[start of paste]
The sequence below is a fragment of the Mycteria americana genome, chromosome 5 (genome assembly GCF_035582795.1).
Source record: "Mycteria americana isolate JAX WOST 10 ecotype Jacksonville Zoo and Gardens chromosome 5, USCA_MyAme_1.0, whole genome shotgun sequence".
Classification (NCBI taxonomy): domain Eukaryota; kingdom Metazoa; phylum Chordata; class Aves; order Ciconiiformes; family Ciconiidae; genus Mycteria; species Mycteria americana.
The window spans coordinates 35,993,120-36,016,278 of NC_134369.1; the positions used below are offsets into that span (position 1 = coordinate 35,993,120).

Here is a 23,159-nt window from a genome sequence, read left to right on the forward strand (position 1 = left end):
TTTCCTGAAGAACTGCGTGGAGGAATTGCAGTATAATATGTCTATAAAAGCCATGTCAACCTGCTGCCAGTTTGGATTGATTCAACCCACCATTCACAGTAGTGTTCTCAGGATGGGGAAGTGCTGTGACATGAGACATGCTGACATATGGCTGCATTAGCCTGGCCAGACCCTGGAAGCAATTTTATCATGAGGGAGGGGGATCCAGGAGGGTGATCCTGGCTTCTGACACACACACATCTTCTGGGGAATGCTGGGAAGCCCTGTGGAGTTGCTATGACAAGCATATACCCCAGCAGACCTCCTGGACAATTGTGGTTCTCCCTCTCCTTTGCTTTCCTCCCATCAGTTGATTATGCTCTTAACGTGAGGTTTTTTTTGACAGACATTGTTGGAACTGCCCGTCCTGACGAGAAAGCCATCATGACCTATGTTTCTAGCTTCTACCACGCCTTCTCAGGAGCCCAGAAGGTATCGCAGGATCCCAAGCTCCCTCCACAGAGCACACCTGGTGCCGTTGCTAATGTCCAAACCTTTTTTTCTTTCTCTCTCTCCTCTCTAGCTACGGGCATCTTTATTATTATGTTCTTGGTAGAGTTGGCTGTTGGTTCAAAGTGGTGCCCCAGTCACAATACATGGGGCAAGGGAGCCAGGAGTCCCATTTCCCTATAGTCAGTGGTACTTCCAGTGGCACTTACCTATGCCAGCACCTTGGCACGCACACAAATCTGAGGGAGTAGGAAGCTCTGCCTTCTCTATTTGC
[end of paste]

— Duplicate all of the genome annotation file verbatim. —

The sequence below is a fragment of the Mycteria americana genome, chromosome 5 (genome assembly GCF_035582795.1).
Source record: "Mycteria americana isolate JAX WOST 10 ecotype Jacksonville Zoo and Gardens chromosome 5, USCA_MyAme_1.0, whole genome shotgun sequence".
Classification (NCBI taxonomy): domain Eukaryota; kingdom Metazoa; phylum Chordata; class Aves; order Ciconiiformes; family Ciconiidae; genus Mycteria; species Mycteria americana.
The window spans coordinates 35,993,120-36,016,278 of NC_134369.1; the positions used below are offsets into that span (position 1 = coordinate 35,993,120).

Here is a 23,159-nt window from a genome sequence, read left to right on the forward strand (position 1 = left end):
TTTCCTGAAGAACTGCGTGGAGGAATTGCAGTATAATATGTCTATAAAAGCCATGTCAACCTGCTGCCAGTTTGGATTGATTCAACCCACCATTCACAGTAGTGTTCTCAGGATGGGGAAGTGCTGTGACATGAGACATGCTGACATATGGCTGCATTAGCCTGGCCAGACCCTGGAAGCAATTTTATCATGAGGGAGGGGGATCCAGGAGGGTGATCCTGGCTTCTGACACACACACATCTTCTGGGGAATGCTGGGAAGCCCTGTGGAGTTGCTATGACAAGCATATACCCCAGCAGACCTCCTGGACAATTGTGGTTCTCCCTCTCCTTTGCTTTCCTCCCATCAGTTGATTATGCTCTTAACGTGAGGTTTTTTTTGACAGACATTGTTGGAACTGCCCGTCCTGACGAGAAAGCCATCATGACCTATGTTTCTAGCTTCTACCACGCCTTCTCAGGAGCCCAGAAGGTATCGCAGGATCCCAAGCTCCCTCCACAGAGCACACCTGGTGCCGTTGCTAATGTCCAAACCTTTTTTTCTTTCTCTCTCTCCTCTCTAGCTACGGGCATCTTTATTATTATGTTCTTGGTAGAGTTGGCTGTTGGTTCAAAGTGGTGCCCCAGTCACAATACATGGGGCAAGGGAGCCAGGAGTCCCATTTCCCTATAGTCAGTGGTACTTCCAGTGGCACTTACCTATGCCAGCACCTTGGCACGCACACAAATCTGAGGGAGTAGGAAGCTCTGCCTTCTCTATTTGC